highly resentful that Alcoholics Anonymous has done the very thing that all
her years of devotion had failed to do.
Her husband may become so wrapped up in A.A. and his new friends
that he is inconsiderately away from home more than when he drank. Twelve Steps and Twelve Traditions,
William G. Wilson, page 118.
Helping others is the foundation stone of your recovery.
A kindly act once in a while isn't enough.
You have to act the Good Samaritan every day, if need be.
Your wife may sometimes say she is neglected.
The Big Book, 3rd Edition, William Wilson,
Working With Others, page 97.
Note that "helping others" is a euphemism for recruiting
new cult members.
"I decided I must
place this program above everything else, even my family, because if I
did not maintain my sobriety I would lose my family anyway."
The Big Book, 3rd Edition,
Chapter B10, He Sold Himself Short, page 293.
In addition, Doctors Donald Gerard, Gerhart Saenger,
and Renee Wile described the phenomenon of
people who succeeded in quitting drinking but who became addicted to
Alcoholics Anonymous, and had no life outside of A.A.:
AA Successes... It is evident that they are as dependent on AA
as they were before on alcohol. They are very active in AA. Some of
them spend all or practically all of their free time at AA or
in 12-Step work. Conversely, they have little or no social life
apart from AA....
"The Abstinent Alcoholic," by Donald Gerard, Gerhart Saenger,
and Renee Wile. Archives of General Psychiatry, Volume 6, 1962,
It is a secret conspiracy.
I am not a conspiracy
theorist, and I don't like to find secret
conspiracies everywhere, but this is one. It has taken control
of our nation's drug and alcohol
treatment facilities and institutions, and is using part of the
billions of dollars that our
government and the health insurance industry spends on drug and
alcohol rehabilitation each year to
further its own secret agenda, which includes coercing the
patients into becoming members of the A.A.
and N.A. 12-Step religion.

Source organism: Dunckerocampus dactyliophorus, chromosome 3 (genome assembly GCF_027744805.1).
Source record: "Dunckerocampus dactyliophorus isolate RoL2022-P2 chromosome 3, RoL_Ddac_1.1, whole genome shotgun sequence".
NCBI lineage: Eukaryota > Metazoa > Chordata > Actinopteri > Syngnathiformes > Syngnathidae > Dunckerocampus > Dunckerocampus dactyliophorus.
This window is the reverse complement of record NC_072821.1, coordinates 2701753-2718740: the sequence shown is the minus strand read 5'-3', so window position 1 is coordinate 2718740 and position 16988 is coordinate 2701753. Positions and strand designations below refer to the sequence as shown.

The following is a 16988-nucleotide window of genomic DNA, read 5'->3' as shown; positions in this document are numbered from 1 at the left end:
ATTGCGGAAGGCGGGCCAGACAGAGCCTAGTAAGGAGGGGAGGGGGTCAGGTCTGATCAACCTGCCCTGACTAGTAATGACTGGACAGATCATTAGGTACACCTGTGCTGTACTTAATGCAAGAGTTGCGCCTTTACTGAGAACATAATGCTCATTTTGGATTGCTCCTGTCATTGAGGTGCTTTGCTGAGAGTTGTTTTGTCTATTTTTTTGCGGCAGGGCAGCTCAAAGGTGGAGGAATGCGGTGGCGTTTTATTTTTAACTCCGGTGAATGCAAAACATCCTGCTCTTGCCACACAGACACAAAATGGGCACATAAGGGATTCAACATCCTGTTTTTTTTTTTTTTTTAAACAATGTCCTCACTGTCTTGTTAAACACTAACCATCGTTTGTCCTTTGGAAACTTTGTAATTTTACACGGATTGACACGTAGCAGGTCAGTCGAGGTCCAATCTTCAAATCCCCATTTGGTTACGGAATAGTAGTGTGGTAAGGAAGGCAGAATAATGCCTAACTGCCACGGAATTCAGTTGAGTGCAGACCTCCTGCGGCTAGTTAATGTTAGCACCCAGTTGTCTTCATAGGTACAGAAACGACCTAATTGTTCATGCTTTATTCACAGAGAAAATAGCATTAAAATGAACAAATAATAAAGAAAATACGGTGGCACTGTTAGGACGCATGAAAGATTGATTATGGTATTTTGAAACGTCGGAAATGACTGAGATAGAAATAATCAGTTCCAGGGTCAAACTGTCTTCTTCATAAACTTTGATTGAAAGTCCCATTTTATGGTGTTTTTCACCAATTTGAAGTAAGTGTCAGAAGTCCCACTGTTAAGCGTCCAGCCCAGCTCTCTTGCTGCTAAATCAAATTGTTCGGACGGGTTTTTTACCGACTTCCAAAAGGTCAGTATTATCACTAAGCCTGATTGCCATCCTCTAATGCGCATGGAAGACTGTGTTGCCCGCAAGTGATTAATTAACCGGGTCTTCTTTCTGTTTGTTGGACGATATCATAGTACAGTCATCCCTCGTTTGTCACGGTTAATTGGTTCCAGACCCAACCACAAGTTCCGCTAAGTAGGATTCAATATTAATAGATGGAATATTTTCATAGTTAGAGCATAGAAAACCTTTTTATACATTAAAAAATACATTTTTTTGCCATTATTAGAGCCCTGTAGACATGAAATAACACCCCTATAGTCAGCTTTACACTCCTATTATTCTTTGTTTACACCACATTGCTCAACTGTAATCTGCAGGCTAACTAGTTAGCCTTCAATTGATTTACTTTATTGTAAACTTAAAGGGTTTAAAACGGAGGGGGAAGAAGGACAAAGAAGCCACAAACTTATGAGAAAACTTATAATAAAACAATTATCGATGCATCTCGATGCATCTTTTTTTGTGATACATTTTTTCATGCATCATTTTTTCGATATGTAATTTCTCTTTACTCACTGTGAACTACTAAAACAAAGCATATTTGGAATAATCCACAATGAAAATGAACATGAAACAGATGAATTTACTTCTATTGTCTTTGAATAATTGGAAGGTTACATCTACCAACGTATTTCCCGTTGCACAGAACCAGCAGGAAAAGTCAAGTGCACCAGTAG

A.A. members can easily hide their A.A. membership, because it's
all confidential and anonymous,
by definition. Hidden members have worked
themselves into positions of power
where they control the future of our nation's drug and alcohol
treatment programs. A.A. uses its
entrenched position to prevent any other treatment modalities
from encroaching on what it considers
to be its territory, and its money. A cult religion with an
ineffective treatment program has no
business running our nation's drug and alcohol treatment programs
and lying about what it is doing.
Personally, I could hardly care less what a bunch of crazy
cultists want to believe. It's their
lives, and they can do pretty much anything they want to with them. I get
leafletted and hit on by the Hari
Krishnas and the Scientologists often, and it
doesn't matter. I don't care if a bunch
of feeble-minded alcoholic burn-outs want to cluster together
in church basements and convince each other that they are
God's special children, and
The Chosen People.
It doesn't matter.
But it does matter when a cult uses City, State and Federal tax
money, as well as State, Federal, and private health insurance money,
to promote its own religion while pretending to provide
medical treatment for a deadly disease. That is unacceptable and unjustifiable
(and felony fraud, too).
It does matter when a cult uses parole officers, judges, and
therapists to force more people to join the cult. That is
It matters when people who are sick, desperate, confused,
and going through a real crisis, are deceived and lied to and
fed a crackpot cult religion as the universal cure for all drug
and alcohol problems, by people who are supposed to be
therapists, but who are really just proselytizing
religious nut-cases. That is not acceptable.
To force the insane, bizarre, and superstitious practices of
a cult religion on people
who are supposed to be receiving medical treatment for a
deadly disease is a crime so monstrous, so evil, and so sick,
that it is basically unbelievable.
That is how groups like Alcoholics Anonymous and
Narcotics Anonymous are getting away with it.
People can't believe that it is really happening.
The other people, that is — the people
to whom it is not being done.
Kurtz, in Not-God: A History of Alcoholics Anonymous, 1991, page 281, says that one large treatment
agency accounts for two thirds of the outside sales of A.A.W.S. literature.
Without a doubt, that one treatment agency is Hazelden.
They so aggressively redistribute A.A. literature that the California
Supreme Court ordered all Hazelden and A.A. literature removed from
the California schools on the grounds that Hazelden was promoting a religion.
The Bataan Death March itself had a death rate of about 16 or 17%.
Then that many more died during the following four years
of imprisonment in a prisoner-of-war camp where the prisoners were
starved, beaten, infected with diseases, and subjected to summary
The total death rate from the march and the following four years
of imprisonment was about one third. Half of
the total deaths occurred on the Death March, and the other half in the
prison camp. Professor George E. Vaillant
that his A.A.-based alcoholism treatment program had a 29% death rate after 8 years of treating
the patients with Alcoholics Anonymous. So yes, A.A. has a
death rate that is comparable to the Bataan Death March.